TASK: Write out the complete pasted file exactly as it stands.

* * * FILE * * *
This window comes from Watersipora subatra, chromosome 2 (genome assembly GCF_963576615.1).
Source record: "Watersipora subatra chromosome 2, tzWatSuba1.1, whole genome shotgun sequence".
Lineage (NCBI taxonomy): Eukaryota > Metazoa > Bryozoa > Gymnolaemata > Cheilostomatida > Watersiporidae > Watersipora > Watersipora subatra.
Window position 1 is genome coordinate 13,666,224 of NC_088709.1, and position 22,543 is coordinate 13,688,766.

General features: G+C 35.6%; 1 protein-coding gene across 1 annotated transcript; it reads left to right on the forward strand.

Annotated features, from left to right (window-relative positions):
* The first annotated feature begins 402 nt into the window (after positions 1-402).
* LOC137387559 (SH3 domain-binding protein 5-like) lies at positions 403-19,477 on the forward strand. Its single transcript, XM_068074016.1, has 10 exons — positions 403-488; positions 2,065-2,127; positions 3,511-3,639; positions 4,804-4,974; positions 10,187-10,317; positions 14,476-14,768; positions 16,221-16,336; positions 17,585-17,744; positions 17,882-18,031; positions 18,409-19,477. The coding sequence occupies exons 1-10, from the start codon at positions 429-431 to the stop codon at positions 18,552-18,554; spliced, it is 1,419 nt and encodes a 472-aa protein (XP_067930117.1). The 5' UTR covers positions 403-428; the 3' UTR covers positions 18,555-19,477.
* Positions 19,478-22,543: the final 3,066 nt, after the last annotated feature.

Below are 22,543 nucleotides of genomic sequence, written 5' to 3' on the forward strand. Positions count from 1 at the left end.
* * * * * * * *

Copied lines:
This window comes from Watersipora subatra, chromosome 2 (genome assembly GCF_963576615.1).
Source record: "Watersipora subatra chromosome 2, tzWatSuba1.1, whole genome shotgun sequence".
Lineage (NCBI taxonomy): Eukaryota > Metazoa > Bryozoa > Gymnolaemata > Cheilostomatida > Watersiporidae > Watersipora > Watersipora subatra.
Window position 1 is genome coordinate 13,666,224 of NC_088709.1, and position 22,543 is coordinate 13,688,766.

General features: G+C 35.6%; 1 protein-coding gene across 1 annotated transcript; it reads left to right on the forward strand.

Annotated features, from left to right (window-relative positions):
* The first annotated feature begins 402 nt into the window (after positions 1-402).
* LOC137387559 (SH3 domain-binding protein 5-like) lies at positions 403-19,477 on the forward strand. Its single transcript, XM_068074016.1, has 10 exons — positions 403-488; positions 2,065-2,127; positions 3,511-3,639; positions 4,804-4,974; positions 10,187-10,317; positions 14,476-14,768; positions 16,221-16,336; positions 17,585-17,744; positions 17,882-18,031; positions 18,409-19,477. The coding sequence occupies exons 1-10, from the start codon at positions 429-431 to the stop codon at positions 18,552-18,554; spliced, it is 1,419 nt and encodes a 472-aa protein (XP_067930117.1). The 5' UTR covers positions 403-428; the 3' UTR covers positions 18,555-19,477.
* Positions 19,478-22,543: the final 3,066 nt, after the last annotated feature.

Below are 22,543 nucleotides of genomic sequence, written 5' to 3' on the forward strand. Positions count from 1 at the left end.